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interest;
it
only
surfaces within the section 5 on Your
Personality
where
practical
is listed as an
option.
Thus,
rather than them
being posed
as work, housework and
bringing up
children are re-classified
and,
as
Fairclough (1991) puts
it,
relexicalized as interests or hobbies on a
par
with
smoking
and
drinking.
In section
8,
the
question
of children surfaces
again,
since when
you
are asked
to
specify
what sort of
partner you
would
like,
you
can
opt
for a
partner
who has
no children or one who has children
living
elsewhere. Because this is such an
issue for women who are
single parents,
the choice of
seemingly non-gendering
the address of the
advert
means that a male-oriented address
begins
to
merge
with
the dominant
reading position
of the text itself
(see further, Mills, 1994b; Pearce,
1997).
Because Datelijre have avoided
gendering
their address on the surface,
and
yet
have
gendered
the terms
through
the
systematic
use of a
range
of
stereotypically gendered collocations, associations,
background knowledge,
narrative
pathways,
and discursive
frameworks,
their readers are forced to make
meanings
within the limits of the
text,
and are thus also forced to
classify
or
relexicalize their own
experience
within the confines of the
implicitly gendered
frameworks of the text.
6 Conclusions
If texts are
overtly
sexist, they
are easier to deal
with,
since overt sexism is now
very easy
to
identify. However,
a
great
number of media texts seem to be
operating
in much the same
way
as this Dateline
text;
on the surface
they appear
to be non-sexist and even
positively
anti-sexist.
They
also
appear
to be
addressing
men and women as if
they
are
equal,
and sometimes as if there is no difference
between men and women.
However,
whilst this is the surface
message,
the
underlying workings
of the text and the
meanings
which readers
negotiate
with
the text are
quite
different. Because of the limited
range
of
options
available to
readers and because of the
background knowledge
needed to make sense of this
text,
there is
clearly
a form of indirect sexism at work here.
What this
type
of
analysis
is concerned with is
trying
to
develop
a more
complex
and more contextualized form of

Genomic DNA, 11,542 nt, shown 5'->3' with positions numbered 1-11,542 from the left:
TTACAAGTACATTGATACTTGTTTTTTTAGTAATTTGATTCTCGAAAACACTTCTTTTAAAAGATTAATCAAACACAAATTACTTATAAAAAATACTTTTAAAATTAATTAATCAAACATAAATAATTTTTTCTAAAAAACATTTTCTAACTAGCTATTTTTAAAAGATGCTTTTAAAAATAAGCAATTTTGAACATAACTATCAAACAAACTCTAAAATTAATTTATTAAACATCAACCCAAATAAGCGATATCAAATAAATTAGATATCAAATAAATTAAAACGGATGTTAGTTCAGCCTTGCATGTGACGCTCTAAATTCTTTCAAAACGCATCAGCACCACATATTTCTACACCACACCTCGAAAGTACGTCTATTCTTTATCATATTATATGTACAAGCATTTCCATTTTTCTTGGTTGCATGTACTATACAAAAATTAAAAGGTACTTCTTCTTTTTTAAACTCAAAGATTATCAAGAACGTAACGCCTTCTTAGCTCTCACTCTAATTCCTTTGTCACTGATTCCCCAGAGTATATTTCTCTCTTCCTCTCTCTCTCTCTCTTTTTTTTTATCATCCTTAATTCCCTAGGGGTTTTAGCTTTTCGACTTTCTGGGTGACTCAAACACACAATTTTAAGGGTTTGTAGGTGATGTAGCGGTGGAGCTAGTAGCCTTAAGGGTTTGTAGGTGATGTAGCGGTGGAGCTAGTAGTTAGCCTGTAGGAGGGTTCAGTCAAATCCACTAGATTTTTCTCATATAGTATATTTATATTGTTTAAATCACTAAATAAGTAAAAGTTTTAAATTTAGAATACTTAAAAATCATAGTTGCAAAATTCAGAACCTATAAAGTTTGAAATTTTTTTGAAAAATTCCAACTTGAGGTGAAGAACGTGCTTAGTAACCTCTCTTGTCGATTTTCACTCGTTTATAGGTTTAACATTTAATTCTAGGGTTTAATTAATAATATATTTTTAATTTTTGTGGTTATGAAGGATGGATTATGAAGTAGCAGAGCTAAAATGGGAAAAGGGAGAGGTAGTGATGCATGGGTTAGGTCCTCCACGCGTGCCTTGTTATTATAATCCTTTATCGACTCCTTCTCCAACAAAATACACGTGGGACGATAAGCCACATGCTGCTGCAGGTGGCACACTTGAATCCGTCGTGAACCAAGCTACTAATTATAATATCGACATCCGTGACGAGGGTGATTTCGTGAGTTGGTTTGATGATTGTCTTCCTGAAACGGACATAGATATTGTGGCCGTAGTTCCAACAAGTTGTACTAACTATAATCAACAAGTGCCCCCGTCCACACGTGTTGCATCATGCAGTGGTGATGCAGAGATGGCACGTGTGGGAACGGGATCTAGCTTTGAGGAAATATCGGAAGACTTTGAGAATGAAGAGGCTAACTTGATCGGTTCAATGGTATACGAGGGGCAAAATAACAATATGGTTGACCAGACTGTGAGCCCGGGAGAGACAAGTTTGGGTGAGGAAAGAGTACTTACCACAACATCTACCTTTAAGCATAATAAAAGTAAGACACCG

analysis
and
theory.
Rather than
assuming
that texts
simply represent
women in sexist
ways,
it has been
my
aim to
examine a text which seems on the surface at least to be
non-gender-specific
in its
address,
and which seems to have taken on board certain feminist ideas about
equality
and the
changing
role of women.
However,
it is clear that the
gendered
assumptions
of this text
keep reasserting themselves,
creating
moments of tension
within the
text,
either because
gender-specific
terms have been
used,
or because
the reader is left with a
very
limited
range
of
gender-stereotyped options
to
describe themselves. It is the contention of this
analysis
that there are a
range
of
discursive frameworks which are themselves
gendered
and which would lead
female readers to assume that the text was addressed to them,
whilst
codifying
information which works
largely
in the interests of males. I have also shown that
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248
in the
process
of
appearing
to be
non-gender-specific
in terms of
address,
the text
in fact encodes
stereotypically
masculinist attitudes towards housework and child-
rearing, ensuring
that these are classified as interests rather than work.
It is clear that feminist
pressure
around the issue of sexism has had a
major
effect on the
production
and
reception
of texts. Sexism has not been eradicated
but its nature has been transformed into this more indirect form of sexism. What
is
necessary
now is a form of feminist
analysis
which can
analyse
the
complexity
of sexism since it has become more indirect and now that feminism has made
overt sexism more
problematic.
Such an
analysis
would be
open
to the
types
of
information which feminism has sent
underground
and which nevertheless exert
a
pressure
on the text itself.
Thus,
a
post-feminist
text
analysis
would move
away
from a concentration on words and
phrases
which are
processed by
all readers in a
similar
way,
to a more
pragmatic
concern with
mapping
out the discursive
structures and
pressures
which lead to contradictions within
texts,
and indeed
within readers themselves.
Thus,
Toolans
(1997)
call for a
description
of a non-
sexist text can be seen to be
equally
as
utopian
as feminist criticism of certain
texts for their
sexism;
what is needed is a form of
analysis
which can describe the
complexity
of texts and their
processing
in a
post-feminist age.
Notes
1
Early
versions of this
essay
were
given
as
papers
to the
English Department
at Nene
College,
Northampton,
UK;
to
postgraduates
in the Centre for Womens
Studies,
Exeter
University, UK;
and to
postgraduates
in the Discourse